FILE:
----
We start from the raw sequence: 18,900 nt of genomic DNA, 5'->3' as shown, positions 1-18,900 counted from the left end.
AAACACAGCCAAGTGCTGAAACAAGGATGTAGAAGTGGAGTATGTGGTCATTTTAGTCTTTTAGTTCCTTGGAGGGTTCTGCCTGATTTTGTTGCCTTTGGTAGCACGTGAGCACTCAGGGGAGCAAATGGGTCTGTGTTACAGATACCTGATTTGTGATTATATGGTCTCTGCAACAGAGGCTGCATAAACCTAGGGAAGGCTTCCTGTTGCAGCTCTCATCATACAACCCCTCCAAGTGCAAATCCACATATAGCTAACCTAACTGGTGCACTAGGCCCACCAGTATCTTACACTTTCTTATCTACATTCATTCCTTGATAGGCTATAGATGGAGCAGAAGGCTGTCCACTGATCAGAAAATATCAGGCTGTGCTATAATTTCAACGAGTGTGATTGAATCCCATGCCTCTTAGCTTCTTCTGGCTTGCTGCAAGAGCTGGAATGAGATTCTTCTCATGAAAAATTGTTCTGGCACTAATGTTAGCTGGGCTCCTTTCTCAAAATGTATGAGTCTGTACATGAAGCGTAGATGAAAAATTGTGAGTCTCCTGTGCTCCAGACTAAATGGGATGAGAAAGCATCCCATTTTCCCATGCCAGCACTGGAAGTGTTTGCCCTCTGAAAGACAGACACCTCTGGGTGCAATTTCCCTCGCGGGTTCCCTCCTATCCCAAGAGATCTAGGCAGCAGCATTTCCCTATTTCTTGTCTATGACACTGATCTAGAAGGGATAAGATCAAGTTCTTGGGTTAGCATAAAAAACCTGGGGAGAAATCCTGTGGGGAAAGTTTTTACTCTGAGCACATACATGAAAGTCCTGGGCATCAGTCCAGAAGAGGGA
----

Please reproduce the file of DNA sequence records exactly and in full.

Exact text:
We start from the raw sequence: 18,900 nt of genomic DNA, 5'->3' as shown, positions 1-18,900 counted from the left end.
AAACACAGCCAAGTGCTGAAACAAGGATGTAGAAGTGGAGTATGTGGTCATTTTAGTCTTTTAGTTCCTTGGAGGGTTCTGCCTGATTTTGTTGCCTTTGGTAGCACGTGAGCACTCAGGGGAGCAAATGGGTCTGTGTTACAGATACCTGATTTGTGATTATATGGTCTCTGCAACAGAGGCTGCATAAACCTAGGGAAGGCTTCCTGTTGCAGCTCTCATCATACAACCCCTCCAAGTGCAAATCCACATATAGCTAACCTAACTGGTGCACTAGGCCCACCAGTATCTTACACTTTCTTATCTACATTCATTCCTTGATAGGCTATAGATGGAGCAGAAGGCTGTCCACTGATCAGAAAATATCAGGCTGTGCTATAATTTCAACGAGTGTGATTGAATCCCATGCCTCTTAGCTTCTTCTGGCTTGCTGCAAGAGCTGGAATGAGATTCTTCTCATGAAAAATTGTTCTGGCACTAATGTTAGCTGGGCTCCTTTCTCAAAATGTATGAGTCTGTACATGAAGCGTAGATGAAAAATTGTGAGTCTCCTGTGCTCCAGACTAAATGGGATGAGAAAGCATCCCATTTTCCCATGCCAGCACTGGAAGTGTTTGCCCTCTGAAAGACAGACACCTCTGGGTGCAATTTCCCTCGCGGGTTCCCTCCTATCCCAAGAGATCTAGGCAGCAGCATTTCCCTATTTCTTGTCTATGACACTGATCTAGAAGGGATAAGATCAAGTTCTTGGGTTAGCATAAAAAACCTGGGGAGAAATCCTGTGGGGAAAGTTTTTACTCTGAGCACATACATGAAAGTCCTGGGCATCAGTCCAGAAGAGGGA